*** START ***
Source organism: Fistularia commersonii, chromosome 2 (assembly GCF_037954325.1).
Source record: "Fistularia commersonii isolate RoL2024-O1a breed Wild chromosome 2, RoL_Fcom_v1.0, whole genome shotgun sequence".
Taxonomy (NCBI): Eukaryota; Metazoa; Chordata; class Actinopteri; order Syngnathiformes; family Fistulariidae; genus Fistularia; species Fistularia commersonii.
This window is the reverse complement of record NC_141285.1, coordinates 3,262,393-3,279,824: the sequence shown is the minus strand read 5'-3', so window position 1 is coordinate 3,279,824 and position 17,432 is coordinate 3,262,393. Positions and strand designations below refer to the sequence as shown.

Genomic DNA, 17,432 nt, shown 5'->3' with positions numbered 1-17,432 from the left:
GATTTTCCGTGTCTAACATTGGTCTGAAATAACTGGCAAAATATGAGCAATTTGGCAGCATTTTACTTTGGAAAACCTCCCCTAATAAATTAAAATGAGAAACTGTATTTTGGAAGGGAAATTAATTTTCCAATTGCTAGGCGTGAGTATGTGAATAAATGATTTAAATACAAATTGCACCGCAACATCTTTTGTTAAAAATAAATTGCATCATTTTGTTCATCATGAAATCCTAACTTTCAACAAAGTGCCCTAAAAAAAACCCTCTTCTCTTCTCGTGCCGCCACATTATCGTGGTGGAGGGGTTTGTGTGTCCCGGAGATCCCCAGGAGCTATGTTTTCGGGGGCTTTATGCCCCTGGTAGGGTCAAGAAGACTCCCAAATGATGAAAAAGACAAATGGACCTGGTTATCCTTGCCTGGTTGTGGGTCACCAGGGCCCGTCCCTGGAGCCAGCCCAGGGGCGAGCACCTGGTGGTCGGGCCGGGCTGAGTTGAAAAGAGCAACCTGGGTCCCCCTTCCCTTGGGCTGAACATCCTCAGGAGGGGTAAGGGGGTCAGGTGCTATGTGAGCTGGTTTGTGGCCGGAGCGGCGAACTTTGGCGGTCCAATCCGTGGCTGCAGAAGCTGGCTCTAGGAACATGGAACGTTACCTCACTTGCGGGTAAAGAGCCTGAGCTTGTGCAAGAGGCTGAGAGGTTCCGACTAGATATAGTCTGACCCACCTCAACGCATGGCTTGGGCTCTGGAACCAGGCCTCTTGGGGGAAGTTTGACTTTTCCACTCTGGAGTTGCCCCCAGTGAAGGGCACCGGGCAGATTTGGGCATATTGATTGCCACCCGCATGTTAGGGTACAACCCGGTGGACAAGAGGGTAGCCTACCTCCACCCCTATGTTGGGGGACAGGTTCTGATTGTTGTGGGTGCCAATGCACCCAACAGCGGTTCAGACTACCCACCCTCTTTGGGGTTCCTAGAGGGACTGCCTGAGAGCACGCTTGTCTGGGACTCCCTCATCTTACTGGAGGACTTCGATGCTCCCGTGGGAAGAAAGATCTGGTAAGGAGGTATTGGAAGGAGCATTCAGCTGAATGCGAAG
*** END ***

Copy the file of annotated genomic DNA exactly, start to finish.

Source organism: Fistularia commersonii, chromosome 2 (assembly GCF_037954325.1).
Source record: "Fistularia commersonii isolate RoL2024-O1a breed Wild chromosome 2, RoL_Fcom_v1.0, whole genome shotgun sequence".
Taxonomy (NCBI): Eukaryota; Metazoa; Chordata; class Actinopteri; order Syngnathiformes; family Fistulariidae; genus Fistularia; species Fistularia commersonii.
This window is the reverse complement of record NC_141285.1, coordinates 3,262,393-3,279,824: the sequence shown is the minus strand read 5'-3', so window position 1 is coordinate 3,279,824 and position 17,432 is coordinate 3,262,393. Positions and strand designations below refer to the sequence as shown.

Genomic DNA, 17,432 nt, shown 5'->3' with positions numbered 1-17,432 from the left:
GATTTTCCGTGTCTAACATTGGTCTGAAATAACTGGCAAAATATGAGCAATTTGGCAGCATTTTACTTTGGAAAACCTCCCCTAATAAATTAAAATGAGAAACTGTATTTTGGAAGGGAAATTAATTTTCCAATTGCTAGGCGTGAGTATGTGAATAAATGATTTAAATACAAATTGCACCGCAACATCTTTTGTTAAAAATAAATTGCATCATTTTGTTCATCATGAAATCCTAACTTTCAACAAAGTGCCCTAAAAAAAACCCTCTTCTCTTCTCGTGCCGCCACATTATCGTGGTGGAGGGGTTTGTGTGTCCCGGAGATCCCCAGGAGCTATGTTTTCGGGGGCTTTATGCCCCTGGTAGGGTCAAGAAGACTCCCAAATGATGAAAAAGACAAATGGACCTGGTTATCCTTGCCTGGTTGTGGGTCACCAGGGCCCGTCCCTGGAGCCAGCCCAGGGGCGAGCACCTGGTGGTCGGGCCGGGCTGAGTTGAAAAGAGCAACCTGGGTCCCCCTTCCCTTGGGCTGAACATCCTCAGGAGGGGTAAGGGGGTCAGGTGCTATGTGAGCTGGTTTGTGGCCGGAGCGGCGAACTTTGGCGGTCCAATCCGTGGCTGCAGAAGCTGGCTCTAGGAACATGGAACGTTACCTCACTTGCGGGTAAAGAGCCTGAGCTTGTGCAAGAGGCTGAGAGGTTCCGACTAGATATAGTCTGACCCACCTCAACGCATGGCTTGGGCTCTGGAACCAGGCCTCTTGGGGGAAGTTTGACTTTTCCACTCTGGAGTTGCCCCCAGTGAAGGGCACCGGGCAGATTTGGGCATATTGATTGCCACCCGCATGTTAGGGTACAACCCGGTGGACAAGAGGGTAGCCTACCTCCACCCCTATGTTGGGGGACAGGTTCTGATTGTTGTGGGTGCCAATGCACCCAACAGCGGTTCAGACTACCCACCCTCTTTGGGGTTCCTAGAGGGACTGCCTGAGAGCACGCTTGTCTGGGACTCCCTCATCTTACTGGAGGACTTCGATGCTCCCGTGGGAAGAAAGATCTGGTAAGGAGGTATTGGAAGGAGCATTCAGCTGAATGCGAAG